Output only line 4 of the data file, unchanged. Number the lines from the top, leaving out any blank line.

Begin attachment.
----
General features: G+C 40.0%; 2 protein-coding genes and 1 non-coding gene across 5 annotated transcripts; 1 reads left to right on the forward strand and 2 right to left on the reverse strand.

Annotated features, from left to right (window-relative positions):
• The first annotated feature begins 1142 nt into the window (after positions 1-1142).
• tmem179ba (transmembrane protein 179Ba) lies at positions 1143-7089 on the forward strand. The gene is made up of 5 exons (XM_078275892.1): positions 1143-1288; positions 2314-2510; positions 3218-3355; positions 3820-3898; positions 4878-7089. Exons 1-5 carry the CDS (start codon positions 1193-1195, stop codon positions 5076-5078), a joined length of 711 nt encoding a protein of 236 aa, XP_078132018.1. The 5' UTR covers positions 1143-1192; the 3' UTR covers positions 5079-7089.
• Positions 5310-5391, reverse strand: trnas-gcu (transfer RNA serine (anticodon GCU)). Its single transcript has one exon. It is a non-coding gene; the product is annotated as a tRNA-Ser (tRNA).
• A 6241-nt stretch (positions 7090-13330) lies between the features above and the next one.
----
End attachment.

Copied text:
• tmem179ba (transmembrane protein 179Ba) lies at positions 1143-7089 on the forward strand. The gene is made up of 5 exons (XM_078275892.1): positions 1143-1288; positions 2314-2510; positions 3218-3355; positions 3820-3898; positions 4878-7089. Exons 1-5 carry the CDS (start codon positions 1193-1195, stop codon positions 5076-5078), a joined length of 711 nt encoding a protein of 236 aa, XP_078132018.1. The 5' UTR covers positions 1143-1192; the 3' UTR covers positions 5079-7089.